Shungite is a unique combination of carbon and silicate minerals found in an ancient deposit in Karelia Russia. Its uniqueness stems from the presence of hollow molecular carbon cages known as fullerenes embedded within the rock. Fullerenes (also called buckyballs) look like soccer balls—molecular hexagons and pentagons bound together in a hollow cage or tube. They were named after the noted architect, Buckminster Fuller because they follow the same architectural pattern as the geodesic domes he created.
About a billionth of a meter in diameter, fullerenes are incredibly stable. When propelled against a steel surface at 17,000 miles per hour, they literally bounce off. Clusters of fullerenes join diamonds and graphite as the third known form of crystalline carbon. Fullerenes were discovered in 1985 by Robert Curl and Richard Smalley. Together with Harold Kroto they synthesized these three-dimensional forms of carbon while trying to simulate the high-temperature, high-pressure conditions necessary for the formation of stars. Their discovery won them the Nobel Prize in chemistry in 1996. The natural existence of fullerenes remained unclear until they were verified in deposits of shungite . . .and since discovered in meteorites and in outer space. In 1991, Science magazine named fullerenes “molecule of the year,” calling them “the discovery most likely to shape the course of scientific research in the years ahead.” Scientists everywhere are researching fullerenes for their technological applications in material science, electronics, and nanotechnology. An entire “family” of buckyballs are known today—from 32-carbon atoms (C32) to giant fullerenes with 960 carbon atoms (C960). Fullerenes resonate in the far infrared spectrum with all forms of living matter. They are thought to be connected with the generation of life.
Fullerenes in shungite
The rock deposit found in Russia (shungite) is the only known natural source of fullerenes on Earth (with the exception of a few meteorites). The rock has been studied extensively by Russian scientists, but only within the last few years has information regarding shungite reached the Western world. According to Russian and Ukrainian research, fullerene-rich shungite has the ability to neutralize numerous forms of negative energy. It attenuates electromagnetic emissions essentially providing protection from electromagnetic fields. Shungite has been successfully used for many years in Russia to assist patients with depression, trauma, and other emotional and psychological disturbances. Special shungite chambers have been constructed for this purpose.
Shungite for water
When placed in water, fullerenes in shungite attract and neutralize waterborne contaminants. Shungite has been used commercially in Russia as a water purification media since the 1990s. Among the list of contaminants it will remove are: bacteria (and other microbes), nitrates, heavy metals, pesticides, volatile organics, pharmaceuticals, chlorine, and fluoride (however, as with other forms of carbon filtration, it is not recommended for the removal of fluoride because it becomes burdened so rapidly). Its ability to enhance water goes far beyond filtration as demonstrated by the water from lake Onega near the shungite deposit in Russia. Water from the lake can be used today for drinking without any prior treatment—the result of thousands of years of interaction with shungite. One of the reasons shungite has the ability to neutralize contaminants is because the fullerenes within its composition can hold a tremendous amount of hydrogen. The stone has been documented to have a high oxidative/reductive capacity. Shungite water is known for its antioxidant effects.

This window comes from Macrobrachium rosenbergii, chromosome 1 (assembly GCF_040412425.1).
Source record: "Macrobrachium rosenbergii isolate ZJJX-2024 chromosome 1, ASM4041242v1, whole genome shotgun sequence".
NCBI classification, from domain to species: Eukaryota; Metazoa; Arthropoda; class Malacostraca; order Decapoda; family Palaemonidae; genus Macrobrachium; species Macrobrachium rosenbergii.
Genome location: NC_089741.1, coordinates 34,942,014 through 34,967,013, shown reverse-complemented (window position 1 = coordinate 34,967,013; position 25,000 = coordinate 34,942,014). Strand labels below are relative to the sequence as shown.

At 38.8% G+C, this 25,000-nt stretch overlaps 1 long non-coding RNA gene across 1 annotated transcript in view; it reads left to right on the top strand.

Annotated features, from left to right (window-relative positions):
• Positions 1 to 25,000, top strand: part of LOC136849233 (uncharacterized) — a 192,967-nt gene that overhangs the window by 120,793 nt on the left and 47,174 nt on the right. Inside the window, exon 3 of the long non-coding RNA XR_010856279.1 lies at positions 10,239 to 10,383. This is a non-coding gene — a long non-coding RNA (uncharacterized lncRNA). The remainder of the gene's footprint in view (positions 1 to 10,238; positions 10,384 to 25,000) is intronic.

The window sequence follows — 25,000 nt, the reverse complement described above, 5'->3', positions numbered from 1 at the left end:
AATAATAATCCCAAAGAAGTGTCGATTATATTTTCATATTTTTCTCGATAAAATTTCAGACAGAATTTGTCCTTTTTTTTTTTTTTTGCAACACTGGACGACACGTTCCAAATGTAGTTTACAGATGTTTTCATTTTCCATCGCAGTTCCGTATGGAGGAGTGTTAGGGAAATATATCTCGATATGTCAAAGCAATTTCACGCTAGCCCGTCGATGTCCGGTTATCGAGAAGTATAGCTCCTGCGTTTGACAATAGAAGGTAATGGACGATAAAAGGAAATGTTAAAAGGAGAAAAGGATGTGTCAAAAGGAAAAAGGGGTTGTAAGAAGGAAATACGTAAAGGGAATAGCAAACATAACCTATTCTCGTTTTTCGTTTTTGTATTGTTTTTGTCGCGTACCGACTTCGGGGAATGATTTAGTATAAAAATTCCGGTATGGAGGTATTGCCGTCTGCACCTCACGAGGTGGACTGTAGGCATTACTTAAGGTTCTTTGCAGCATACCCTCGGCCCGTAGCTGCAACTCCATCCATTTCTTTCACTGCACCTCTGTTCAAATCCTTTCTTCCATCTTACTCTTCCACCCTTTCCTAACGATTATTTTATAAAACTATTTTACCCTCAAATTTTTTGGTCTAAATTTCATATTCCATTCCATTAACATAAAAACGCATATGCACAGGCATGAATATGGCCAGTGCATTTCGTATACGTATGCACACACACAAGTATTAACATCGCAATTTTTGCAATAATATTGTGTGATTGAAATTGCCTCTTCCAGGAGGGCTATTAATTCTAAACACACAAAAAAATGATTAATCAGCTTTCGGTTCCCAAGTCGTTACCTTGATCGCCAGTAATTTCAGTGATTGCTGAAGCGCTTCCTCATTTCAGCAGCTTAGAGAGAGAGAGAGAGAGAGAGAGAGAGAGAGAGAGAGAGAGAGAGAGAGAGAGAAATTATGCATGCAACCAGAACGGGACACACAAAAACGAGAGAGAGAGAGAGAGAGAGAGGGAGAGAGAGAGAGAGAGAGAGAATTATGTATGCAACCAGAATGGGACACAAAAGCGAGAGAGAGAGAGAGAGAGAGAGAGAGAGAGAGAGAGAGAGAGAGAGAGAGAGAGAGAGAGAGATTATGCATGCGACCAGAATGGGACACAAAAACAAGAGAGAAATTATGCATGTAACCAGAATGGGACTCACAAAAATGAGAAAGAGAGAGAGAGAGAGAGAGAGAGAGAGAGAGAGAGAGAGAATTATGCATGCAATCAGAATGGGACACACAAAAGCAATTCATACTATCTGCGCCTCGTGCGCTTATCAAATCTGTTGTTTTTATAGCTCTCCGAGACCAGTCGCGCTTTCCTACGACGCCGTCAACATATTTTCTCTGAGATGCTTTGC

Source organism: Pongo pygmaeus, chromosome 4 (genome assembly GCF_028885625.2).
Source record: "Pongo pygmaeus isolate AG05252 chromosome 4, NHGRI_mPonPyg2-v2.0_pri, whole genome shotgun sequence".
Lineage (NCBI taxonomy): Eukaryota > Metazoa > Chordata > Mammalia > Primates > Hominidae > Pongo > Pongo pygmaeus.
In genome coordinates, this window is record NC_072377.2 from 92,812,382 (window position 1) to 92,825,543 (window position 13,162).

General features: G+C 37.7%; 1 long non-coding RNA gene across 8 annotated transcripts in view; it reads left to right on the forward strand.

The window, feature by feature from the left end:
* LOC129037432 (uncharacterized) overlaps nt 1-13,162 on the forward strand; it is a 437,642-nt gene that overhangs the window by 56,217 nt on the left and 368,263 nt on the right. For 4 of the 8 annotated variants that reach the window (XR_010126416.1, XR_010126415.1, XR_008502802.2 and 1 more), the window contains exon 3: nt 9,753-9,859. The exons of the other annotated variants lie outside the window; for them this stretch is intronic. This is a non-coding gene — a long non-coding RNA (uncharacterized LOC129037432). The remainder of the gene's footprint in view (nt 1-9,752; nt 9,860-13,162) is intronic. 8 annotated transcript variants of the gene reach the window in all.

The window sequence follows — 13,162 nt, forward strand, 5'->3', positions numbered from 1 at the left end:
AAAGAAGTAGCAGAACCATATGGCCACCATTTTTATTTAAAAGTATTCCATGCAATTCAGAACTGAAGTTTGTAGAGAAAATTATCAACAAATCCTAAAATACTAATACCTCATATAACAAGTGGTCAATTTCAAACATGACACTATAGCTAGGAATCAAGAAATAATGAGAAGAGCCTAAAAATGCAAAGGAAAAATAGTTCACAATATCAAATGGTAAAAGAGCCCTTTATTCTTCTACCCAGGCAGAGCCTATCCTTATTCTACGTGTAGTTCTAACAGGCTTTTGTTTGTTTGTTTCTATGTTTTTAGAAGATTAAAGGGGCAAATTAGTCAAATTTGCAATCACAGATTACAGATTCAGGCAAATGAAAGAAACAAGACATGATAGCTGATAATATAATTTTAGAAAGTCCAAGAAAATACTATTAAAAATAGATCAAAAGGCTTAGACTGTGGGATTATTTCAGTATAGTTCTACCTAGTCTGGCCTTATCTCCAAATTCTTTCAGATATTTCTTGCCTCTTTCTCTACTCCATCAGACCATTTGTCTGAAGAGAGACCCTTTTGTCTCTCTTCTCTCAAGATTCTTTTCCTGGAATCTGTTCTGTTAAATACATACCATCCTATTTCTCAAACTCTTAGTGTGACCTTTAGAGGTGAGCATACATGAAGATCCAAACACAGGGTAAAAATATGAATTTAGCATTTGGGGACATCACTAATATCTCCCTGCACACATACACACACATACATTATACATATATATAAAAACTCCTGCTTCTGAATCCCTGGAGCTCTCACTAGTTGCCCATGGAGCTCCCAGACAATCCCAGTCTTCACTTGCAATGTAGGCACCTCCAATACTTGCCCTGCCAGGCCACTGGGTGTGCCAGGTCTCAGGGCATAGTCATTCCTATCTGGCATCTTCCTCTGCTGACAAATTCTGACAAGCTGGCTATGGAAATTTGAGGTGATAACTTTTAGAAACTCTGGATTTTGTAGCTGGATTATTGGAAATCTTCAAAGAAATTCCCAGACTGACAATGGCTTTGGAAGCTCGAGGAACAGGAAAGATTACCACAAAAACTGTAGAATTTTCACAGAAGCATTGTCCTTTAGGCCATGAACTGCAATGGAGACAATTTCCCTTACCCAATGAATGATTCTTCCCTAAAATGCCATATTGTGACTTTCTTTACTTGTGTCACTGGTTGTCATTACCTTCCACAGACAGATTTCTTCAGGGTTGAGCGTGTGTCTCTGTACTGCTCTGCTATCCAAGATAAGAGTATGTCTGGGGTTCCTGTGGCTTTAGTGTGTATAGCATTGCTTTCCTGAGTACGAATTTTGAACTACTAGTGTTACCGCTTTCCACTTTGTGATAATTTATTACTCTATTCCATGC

Shungite is one of Mother Earth’s finest gifts for cleansing the environment. It works equally well for cleansing the human body. When water made with shungite is consumed, it balances and gently cleanses. Research indicates there is a decrease in the histamine in the bloodstream of those who drink shungite water—and a corresponding decrease in allergies. Shungite water also improves the elasticity of the skin and many skin problems. The water has been used externally for burns, rashes, insect bites, and small wounds. It has also been used internally for a long list of maladies.
How to Use Shungite to make fullerene-rich/hydrogen-rich water
1. Filter and structure your water according to any of the ways you prefer
2. Add shungite
a. Add 100 grams (about 1/2 cup of small stones) per liter (pint) of water. Allow the water to mature for 3 days or more before consuming.
3. It is best to leave shungite in the water until it is consumed. This helps to maintain the fullerene-like structure and the hydrogen in the water.
Nature continually cleanses shungite in the Earth’s energetic field and in the sunlight. It can be discharged, recharged and reused indefinitely by placing it on the Earth in direct sunlight. Every 3-6 weeks, depending on your water source and on the grade of shungite you are using, place shungite directly on the Earth in the full sun for several hours.
Russian scientist, Yuri Klavdievitch gives a 10 minute lecture on shungite – with English subtitles. Watch it on YouTube